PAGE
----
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Title: Spirit of our age : dimensions of religiosity among Scottish youth
Author: Wiltshire, Susan
Awarding Body: University of Edinburgh
Current Institution: University of Edinburgh
Date of Award: 2003
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The aim of this thesis has been to establish whether any form of religiosity plays a role in the lives of young people in modern Scotland. Religiosity, a derivative of religion, has generally been equated with institutional Christianity. This situation is particularly chronic in the literature addressing the notion of secularisation, a theoretical strand informing the study. During the teenage years, research suggests that many different types of organisational activities, such as church-going are relinquished. Indeed, church attendance figures are diminishing across most age groups, but regular church-going declines dramatically during the transition between primary and secondary school, gaining full downward momentum in the mid to late teens. However, this thesis argues that it might be a mistake to deduce that at this stage of life religiosity declines in all spheres, the suggestion being that how the situation is viewed depends entirely upon what is meant by religion and religiosity. If religiosity is considered broadly, beyond the scope of institutional manifestations, facilitating a fuller engagement with people’s beliefs, what at first seems to have little resonance and significance becomes more clearly discernible. The case for more qualitative research in the sociology of religion is urged for two main reasons. Firstly, to facilitate an attempt at understanding the meanings actors attribute to religion and the role this may play in their lives. Quantitative studies are unable to reveal such complex nuances. Secondly, qualitative approaches enable a broader understanding of modern expressions of religiosity, and do not limit manifestations of religiosity to mainstream Christianity. This research explores an eclectic range of beliefs held amongst both non-church-goers and regular church-goers in Edinburgh. Whilst it is not possible to argue that these beliefs represent any sort of system, the data shows respondents engaging with what they term ‘spirituality’, as an array of available cultural resources predominantly during life crises, and also during more ordinary routine behaviours. Some beliefs appear to be linked to earlier beliefs held as younger children, especially during primary school exposure to Christianity.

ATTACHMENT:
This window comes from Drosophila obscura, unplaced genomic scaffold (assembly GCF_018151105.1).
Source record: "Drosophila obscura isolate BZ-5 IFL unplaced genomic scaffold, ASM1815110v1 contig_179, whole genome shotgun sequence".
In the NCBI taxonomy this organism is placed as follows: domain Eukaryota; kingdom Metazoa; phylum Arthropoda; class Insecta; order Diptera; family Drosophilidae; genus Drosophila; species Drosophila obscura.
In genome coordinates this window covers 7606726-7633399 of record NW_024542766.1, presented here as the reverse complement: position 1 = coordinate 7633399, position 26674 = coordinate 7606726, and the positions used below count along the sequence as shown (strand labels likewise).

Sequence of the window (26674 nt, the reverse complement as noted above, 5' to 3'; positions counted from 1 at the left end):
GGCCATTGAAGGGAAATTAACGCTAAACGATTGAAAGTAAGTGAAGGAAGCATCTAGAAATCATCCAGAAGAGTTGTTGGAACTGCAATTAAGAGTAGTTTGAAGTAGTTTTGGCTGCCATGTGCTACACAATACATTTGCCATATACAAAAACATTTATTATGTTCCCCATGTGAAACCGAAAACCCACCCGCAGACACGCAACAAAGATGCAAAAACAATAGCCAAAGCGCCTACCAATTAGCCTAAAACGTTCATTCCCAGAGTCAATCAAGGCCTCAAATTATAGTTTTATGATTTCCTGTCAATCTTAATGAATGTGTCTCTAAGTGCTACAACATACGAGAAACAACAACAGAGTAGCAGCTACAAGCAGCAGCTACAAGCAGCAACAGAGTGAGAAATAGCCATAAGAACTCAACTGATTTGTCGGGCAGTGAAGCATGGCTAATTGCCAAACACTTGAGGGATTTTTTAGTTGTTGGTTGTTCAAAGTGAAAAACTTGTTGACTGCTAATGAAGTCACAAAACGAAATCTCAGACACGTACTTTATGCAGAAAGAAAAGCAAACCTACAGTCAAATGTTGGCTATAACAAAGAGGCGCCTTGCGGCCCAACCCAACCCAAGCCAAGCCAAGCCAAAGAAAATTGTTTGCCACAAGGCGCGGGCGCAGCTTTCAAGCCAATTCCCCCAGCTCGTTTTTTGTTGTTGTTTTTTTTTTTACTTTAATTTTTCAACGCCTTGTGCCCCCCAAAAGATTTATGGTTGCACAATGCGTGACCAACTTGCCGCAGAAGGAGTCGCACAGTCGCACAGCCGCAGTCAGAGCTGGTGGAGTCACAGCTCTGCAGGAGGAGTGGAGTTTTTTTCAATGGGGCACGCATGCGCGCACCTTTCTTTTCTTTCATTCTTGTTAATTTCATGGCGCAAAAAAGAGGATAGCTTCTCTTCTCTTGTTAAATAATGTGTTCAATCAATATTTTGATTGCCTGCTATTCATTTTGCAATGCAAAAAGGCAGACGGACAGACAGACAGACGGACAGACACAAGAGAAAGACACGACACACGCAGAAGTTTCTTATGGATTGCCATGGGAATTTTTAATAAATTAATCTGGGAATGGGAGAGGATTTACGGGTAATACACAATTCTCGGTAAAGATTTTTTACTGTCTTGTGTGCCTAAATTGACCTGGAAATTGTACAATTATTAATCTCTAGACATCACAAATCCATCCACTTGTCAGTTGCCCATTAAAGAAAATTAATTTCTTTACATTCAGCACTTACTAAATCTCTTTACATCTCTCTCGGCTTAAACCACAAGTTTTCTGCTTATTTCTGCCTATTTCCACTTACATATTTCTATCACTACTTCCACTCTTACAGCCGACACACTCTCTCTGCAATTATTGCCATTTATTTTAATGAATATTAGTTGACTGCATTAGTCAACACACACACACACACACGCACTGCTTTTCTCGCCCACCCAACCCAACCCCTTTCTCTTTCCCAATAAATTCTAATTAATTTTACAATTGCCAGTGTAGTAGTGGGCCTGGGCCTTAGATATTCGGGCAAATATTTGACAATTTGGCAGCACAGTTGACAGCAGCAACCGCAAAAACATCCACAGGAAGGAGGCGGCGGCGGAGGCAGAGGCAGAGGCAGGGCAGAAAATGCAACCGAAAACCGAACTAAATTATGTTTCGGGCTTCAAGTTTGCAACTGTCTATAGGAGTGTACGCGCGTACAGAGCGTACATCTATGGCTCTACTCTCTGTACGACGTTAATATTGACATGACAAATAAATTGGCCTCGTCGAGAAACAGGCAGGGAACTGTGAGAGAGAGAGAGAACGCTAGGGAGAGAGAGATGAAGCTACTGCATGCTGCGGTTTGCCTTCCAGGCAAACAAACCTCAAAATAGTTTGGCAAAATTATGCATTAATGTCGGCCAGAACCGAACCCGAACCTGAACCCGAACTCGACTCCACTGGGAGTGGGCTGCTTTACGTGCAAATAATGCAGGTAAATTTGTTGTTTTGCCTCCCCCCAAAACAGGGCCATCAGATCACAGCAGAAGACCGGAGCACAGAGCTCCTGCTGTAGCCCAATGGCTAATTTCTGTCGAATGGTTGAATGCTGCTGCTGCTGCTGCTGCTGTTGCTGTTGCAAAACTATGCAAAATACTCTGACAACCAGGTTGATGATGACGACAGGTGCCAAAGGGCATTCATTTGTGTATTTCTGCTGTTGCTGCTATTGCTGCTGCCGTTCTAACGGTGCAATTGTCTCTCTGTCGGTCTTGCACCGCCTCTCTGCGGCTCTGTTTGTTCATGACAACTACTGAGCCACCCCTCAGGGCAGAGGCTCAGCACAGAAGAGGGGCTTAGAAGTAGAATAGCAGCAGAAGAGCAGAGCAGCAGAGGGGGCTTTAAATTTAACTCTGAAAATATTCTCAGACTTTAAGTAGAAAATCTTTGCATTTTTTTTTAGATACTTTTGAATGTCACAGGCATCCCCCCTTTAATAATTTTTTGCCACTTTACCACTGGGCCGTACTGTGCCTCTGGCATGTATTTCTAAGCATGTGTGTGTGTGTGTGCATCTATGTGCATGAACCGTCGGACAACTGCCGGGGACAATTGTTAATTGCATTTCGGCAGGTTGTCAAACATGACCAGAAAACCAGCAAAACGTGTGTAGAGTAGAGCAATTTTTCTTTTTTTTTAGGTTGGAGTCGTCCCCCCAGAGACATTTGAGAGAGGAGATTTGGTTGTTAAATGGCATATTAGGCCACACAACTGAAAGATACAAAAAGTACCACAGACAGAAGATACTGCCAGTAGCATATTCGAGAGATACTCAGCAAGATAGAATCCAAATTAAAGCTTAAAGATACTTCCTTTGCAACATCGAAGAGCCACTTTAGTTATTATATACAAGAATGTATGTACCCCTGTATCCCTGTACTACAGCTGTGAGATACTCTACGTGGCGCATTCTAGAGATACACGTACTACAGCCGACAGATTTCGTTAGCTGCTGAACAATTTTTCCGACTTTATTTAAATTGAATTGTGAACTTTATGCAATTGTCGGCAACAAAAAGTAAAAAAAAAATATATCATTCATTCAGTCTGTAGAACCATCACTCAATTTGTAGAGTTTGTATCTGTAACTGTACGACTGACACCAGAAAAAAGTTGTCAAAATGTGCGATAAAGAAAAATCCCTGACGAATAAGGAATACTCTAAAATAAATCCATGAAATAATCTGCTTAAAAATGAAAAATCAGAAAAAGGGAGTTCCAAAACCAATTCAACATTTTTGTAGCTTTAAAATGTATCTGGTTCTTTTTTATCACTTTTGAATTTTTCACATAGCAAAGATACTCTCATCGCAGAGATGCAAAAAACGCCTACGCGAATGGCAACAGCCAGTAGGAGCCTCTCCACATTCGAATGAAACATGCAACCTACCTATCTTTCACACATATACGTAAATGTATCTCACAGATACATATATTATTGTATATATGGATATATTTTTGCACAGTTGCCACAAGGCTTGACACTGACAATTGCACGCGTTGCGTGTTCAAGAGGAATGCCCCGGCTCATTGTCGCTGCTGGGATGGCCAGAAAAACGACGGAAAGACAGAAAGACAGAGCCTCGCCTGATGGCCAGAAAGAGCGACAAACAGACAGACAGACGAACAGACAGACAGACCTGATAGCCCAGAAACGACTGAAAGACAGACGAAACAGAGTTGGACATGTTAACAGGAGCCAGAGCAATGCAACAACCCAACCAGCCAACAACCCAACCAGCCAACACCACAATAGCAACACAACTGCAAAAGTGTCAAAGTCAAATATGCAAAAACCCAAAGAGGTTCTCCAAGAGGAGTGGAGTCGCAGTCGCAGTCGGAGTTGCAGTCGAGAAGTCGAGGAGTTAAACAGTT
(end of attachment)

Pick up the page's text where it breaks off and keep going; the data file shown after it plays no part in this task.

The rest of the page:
Supervisor: Not available Sponsor: Not available
Qualification Name: Thesis (Ph.D.) Qualification Level: Doctoral
EThOS ID:  DOI: Not available